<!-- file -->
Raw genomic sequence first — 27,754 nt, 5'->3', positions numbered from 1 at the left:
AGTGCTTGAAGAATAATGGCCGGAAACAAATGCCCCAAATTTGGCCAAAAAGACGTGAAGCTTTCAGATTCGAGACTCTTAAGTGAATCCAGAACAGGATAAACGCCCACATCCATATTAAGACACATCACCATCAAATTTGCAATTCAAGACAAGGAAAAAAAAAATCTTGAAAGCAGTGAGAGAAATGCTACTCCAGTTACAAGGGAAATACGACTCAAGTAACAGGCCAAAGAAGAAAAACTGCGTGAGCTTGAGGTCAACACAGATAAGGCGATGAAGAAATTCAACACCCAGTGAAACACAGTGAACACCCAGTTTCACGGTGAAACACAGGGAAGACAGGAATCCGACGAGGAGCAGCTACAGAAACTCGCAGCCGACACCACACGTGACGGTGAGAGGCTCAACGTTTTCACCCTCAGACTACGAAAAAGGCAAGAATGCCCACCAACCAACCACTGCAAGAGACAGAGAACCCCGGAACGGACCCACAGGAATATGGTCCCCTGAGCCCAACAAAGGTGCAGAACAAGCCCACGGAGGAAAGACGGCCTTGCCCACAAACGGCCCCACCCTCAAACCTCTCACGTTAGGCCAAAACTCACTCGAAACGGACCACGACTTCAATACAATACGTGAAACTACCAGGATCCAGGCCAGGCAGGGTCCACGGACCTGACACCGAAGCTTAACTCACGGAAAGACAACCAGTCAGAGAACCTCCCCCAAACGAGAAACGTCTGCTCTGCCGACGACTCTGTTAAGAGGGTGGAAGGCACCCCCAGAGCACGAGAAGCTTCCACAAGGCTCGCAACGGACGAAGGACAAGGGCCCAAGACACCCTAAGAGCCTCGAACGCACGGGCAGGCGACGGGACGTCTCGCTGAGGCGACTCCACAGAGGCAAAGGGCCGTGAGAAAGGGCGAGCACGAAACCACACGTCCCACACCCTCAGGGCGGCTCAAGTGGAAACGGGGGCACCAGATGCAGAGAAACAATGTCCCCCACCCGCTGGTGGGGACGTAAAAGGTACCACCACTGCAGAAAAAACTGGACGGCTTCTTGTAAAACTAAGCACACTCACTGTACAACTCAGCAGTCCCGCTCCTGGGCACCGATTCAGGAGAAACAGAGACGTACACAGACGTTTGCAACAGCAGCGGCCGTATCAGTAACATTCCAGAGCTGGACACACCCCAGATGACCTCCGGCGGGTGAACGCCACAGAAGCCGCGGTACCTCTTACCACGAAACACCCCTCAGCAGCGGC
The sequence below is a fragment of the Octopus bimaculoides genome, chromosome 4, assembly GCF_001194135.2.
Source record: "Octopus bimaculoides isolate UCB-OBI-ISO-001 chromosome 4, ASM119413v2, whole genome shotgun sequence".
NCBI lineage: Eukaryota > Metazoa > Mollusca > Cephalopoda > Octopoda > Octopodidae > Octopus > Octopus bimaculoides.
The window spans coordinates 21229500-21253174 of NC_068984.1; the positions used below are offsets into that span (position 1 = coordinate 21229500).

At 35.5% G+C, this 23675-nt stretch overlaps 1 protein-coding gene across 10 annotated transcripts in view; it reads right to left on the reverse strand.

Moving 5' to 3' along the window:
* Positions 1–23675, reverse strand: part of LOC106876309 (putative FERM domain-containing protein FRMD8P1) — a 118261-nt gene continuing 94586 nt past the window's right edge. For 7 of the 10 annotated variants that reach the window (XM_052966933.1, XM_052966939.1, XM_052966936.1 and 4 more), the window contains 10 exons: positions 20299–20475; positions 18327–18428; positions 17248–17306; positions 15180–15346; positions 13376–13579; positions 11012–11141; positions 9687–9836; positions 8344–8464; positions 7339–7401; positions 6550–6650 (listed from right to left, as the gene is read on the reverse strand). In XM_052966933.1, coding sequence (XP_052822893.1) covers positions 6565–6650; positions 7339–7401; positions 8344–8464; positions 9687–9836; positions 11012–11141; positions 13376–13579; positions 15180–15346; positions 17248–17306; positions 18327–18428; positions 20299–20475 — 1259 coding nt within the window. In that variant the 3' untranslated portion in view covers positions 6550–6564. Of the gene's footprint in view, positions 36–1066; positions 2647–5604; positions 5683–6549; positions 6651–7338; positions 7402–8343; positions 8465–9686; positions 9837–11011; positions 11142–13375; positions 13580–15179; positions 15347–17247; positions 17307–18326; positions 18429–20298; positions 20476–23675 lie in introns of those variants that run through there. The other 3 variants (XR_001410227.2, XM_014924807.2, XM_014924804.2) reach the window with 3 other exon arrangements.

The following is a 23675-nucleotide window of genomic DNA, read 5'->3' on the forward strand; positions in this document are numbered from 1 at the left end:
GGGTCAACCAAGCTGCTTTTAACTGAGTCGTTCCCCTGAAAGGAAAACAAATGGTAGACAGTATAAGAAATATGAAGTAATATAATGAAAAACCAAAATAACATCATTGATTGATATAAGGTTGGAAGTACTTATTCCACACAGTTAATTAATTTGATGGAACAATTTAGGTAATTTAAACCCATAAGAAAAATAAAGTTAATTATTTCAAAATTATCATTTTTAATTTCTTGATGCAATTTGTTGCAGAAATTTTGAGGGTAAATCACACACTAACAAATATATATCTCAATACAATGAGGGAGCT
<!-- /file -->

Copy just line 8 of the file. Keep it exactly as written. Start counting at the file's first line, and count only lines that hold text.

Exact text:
Moving 5' to 3' along the window: